Thickness of concrete layer (L)None0.10.1m
Conductivity coefficient of insulation layer (λ)2.640.760.23W/(m·°C)
Thermal diffusivity of insulation layer (a)1.130.48250.431910−6 (m2/s)
Insulating materialNoneLime gypsum mortarCoalgangue block + Expanded perliteNone
Insulation layer thickness (L)None0.180.18m

In this paper, the wall temperature of the surrounding rocks of the roadway obtained by the finite element method and the Newton cooling formula is used to calculate the thermal dissipation capacity of the surrounding rocks for the insulated roadway. The wall temperature changes sharply in the initial heat dissipation stage after ventilation. The heat-dissipating capacity of the surrounding rocks varies greatly during this unsteady process. To improve the calculation accuracy, we divided the time of the unsteady state process of the temperature field into a geometric progression. The whole time is divided into n segments, and the heat dissipation capacity of the surrounding rocks at each time was thus represented as Q1, Q2, …, Qn. The total time was L, and the time of each period was L1, L2, …, L3.

As shown in Figure 13, the thermal dissipation of the surrounding rocks enters a relatively stable stage after 3 years of ventilation. The conductivity coefficient of the insulation layer decreases successively from Scheme 1 to Scheme 3. The heat dissipation capacity of the surrounding rocks of the roadway is significantly reduced when the heat insulation layer is as designed in Scheme 3.

To accurately calculate the average emission reduction ratio under the three schemes, we use the weighted average method to calculate the heat dissipation capacity of the surrounding rocks, as shown in

Table 5 shows the emission reduction ratios at different time points under the two schemes. The designs of Scheme 2 and Scheme 3 showed good emission reduction effects. The emission reduction ratio reaches 84.99% in one month of ventilation, 87.61% in one year, and 89.41% in thirty years when the heat insulation layer is as designed in Scheme 3. Therefore, the construction of a heat insulation layer is very effective in reducing the heat dissipation capacity of surrounding rocks.


TimeEmission reduction ratio of scheme 2 (%)Emission reduction ratio of scheme 3 (%)

1 day11.6265.87
1 month54.1484.99
1 year60.9587.61
10 years64.4888.91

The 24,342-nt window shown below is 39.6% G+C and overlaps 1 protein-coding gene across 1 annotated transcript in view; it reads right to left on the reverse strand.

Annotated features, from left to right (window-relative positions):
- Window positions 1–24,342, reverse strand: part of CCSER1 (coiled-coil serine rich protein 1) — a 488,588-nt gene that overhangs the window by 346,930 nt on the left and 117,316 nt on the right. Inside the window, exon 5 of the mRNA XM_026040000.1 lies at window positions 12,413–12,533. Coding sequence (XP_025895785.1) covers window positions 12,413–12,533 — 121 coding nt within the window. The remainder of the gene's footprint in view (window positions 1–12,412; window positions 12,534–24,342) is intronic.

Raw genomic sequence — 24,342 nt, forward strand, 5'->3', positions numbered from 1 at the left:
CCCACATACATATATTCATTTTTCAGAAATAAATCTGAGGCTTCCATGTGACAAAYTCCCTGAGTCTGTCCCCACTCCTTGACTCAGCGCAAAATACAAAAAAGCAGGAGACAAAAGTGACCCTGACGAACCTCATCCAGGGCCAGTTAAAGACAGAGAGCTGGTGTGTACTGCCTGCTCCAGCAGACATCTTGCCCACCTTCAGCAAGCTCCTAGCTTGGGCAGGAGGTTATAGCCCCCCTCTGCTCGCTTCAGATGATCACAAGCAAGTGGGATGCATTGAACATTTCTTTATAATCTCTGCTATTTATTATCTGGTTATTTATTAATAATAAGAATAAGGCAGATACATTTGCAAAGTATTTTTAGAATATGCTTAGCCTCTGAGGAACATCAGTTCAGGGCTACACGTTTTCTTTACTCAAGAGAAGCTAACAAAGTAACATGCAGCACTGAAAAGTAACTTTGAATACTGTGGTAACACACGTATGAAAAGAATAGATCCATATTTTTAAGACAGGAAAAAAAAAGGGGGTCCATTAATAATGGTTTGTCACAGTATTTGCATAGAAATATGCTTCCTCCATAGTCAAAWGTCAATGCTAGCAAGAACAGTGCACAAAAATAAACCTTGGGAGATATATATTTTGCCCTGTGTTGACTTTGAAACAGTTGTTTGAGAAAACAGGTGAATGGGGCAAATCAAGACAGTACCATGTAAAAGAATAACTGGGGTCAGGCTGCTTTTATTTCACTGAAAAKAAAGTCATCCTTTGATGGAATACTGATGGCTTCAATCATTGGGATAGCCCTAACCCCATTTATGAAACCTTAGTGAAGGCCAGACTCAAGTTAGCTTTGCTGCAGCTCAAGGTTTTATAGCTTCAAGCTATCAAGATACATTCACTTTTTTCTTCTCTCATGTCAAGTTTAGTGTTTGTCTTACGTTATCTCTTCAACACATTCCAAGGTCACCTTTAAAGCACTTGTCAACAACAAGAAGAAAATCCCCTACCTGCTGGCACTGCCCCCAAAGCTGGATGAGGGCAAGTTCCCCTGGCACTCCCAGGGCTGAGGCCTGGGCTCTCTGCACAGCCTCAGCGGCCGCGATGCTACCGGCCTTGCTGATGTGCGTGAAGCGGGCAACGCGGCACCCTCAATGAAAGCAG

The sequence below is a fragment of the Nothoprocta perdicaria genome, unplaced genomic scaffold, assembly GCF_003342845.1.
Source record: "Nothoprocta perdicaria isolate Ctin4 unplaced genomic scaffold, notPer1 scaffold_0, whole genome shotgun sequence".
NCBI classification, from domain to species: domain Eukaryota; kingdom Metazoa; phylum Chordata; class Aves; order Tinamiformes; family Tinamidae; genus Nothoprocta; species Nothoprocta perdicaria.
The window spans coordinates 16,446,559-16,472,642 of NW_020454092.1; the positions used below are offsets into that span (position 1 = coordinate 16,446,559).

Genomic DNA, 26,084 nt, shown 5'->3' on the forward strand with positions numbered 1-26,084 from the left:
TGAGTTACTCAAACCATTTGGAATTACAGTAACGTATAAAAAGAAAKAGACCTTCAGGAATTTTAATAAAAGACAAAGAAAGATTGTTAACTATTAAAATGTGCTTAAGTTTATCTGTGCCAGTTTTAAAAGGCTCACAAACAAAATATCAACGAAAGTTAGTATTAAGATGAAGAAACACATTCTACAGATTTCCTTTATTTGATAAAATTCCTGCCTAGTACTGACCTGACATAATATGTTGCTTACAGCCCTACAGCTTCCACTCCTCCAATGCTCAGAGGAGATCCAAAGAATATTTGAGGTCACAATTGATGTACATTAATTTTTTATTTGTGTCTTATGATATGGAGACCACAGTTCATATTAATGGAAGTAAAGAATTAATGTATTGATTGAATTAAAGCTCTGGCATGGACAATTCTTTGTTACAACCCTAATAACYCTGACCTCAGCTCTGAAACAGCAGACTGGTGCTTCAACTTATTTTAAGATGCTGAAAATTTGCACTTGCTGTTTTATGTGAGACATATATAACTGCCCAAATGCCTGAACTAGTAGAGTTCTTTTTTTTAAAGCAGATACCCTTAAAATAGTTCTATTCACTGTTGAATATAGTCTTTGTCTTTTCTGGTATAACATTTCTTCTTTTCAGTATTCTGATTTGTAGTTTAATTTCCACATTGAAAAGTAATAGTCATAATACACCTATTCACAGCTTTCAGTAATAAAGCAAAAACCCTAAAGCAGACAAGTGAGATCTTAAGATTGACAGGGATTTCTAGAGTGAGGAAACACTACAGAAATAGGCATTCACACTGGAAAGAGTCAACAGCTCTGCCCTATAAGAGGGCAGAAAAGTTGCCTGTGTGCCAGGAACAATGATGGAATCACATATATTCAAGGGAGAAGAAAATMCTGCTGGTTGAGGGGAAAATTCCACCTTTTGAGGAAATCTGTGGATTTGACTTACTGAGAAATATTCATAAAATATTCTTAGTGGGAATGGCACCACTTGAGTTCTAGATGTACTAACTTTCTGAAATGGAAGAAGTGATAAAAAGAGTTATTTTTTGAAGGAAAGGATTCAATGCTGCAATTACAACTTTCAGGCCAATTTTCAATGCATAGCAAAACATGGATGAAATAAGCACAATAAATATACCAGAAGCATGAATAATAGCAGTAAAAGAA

20 years65.3389.21
30 years65.8989.41

5. Conclusions

(1)A mathematical model of surrounding rocks with heat insulation around deep roadways was established with the finite element method. Experimental results were used to verify the numerical results, and these results agreed well.(2)The wall temperature and the disturbance range of the temperature of the surrounding rocks are greatly reduced due to the effect of the thermal insulation layer. Near the wall face, the smaller the conductivity coefficient of the insulation layer is, the lower the wall temperature is, and the larger the temperature gradient is. Within the surrounding rocks far from the wall face, the smaller the conductivity coefficient of the insulation layer is, the higher the temperature of the surrounding rocks is, and the smaller the temperature gradient is. In addition, the numerical analysis of the variation law of the temperature of the wall face with time shows that the smaller the conductivity coefficient of the insulation layer is, the larger the reduction range of the wall temperature and the rate of change in the curves is.(3)The heat dissipation capacity of the surrounding rocks of the roadway is significantly reduced when the heat insulation layer is introduced into the design of the roadway. It is explained in detail in this paper that this heat insulation layer design can cool the surrounding rock of deep mine roadways.

Data Availability

The data used to support the findings of this study are included within the article.

Conflicts of Interest

The authors declare that there are no conflicts of interest.

Acknowledgments

This work has been financially funded by the Natural Science Foundation of China (Grant number: 51574249).

Supplementary Materials

The supplementary material consists of three parts: one for related data and the other two for related graphics. (Supplementary Materials)

References

  1. H. P. Xie, H. W. Zhou, D. J. Xue, H. W. Wang, R. Zhang, and F. Gao, “Research and consideration on deep coal mining and critical mining depth,” Journal of China Coal Society, vol. 37, no. 4, pp. 535–542, 2012. View at: Google Scholar
  2. H. Yan, F. He, T. Yang, L. Li, S. Zhang, and J. Zhang, “The mechanism of bedding separation in roof strata overlying a roadway within a thick coal seam: a case study from the Pingshuo Coalfield, China,” Engineering Failure Analysis, vol. 62, pp. 75–92, 2016. View at: Publisher Site | Google Scholar
  3. G. E. Plessis, L. Liebenberg, and E. H. Mathews, “Case study: the effects of a variable flow energy saving strategy on a deep-mine cooling system,” Applied Energy, vol. 36, no. 1, pp. 101–104, 2012. View at: Google Scholar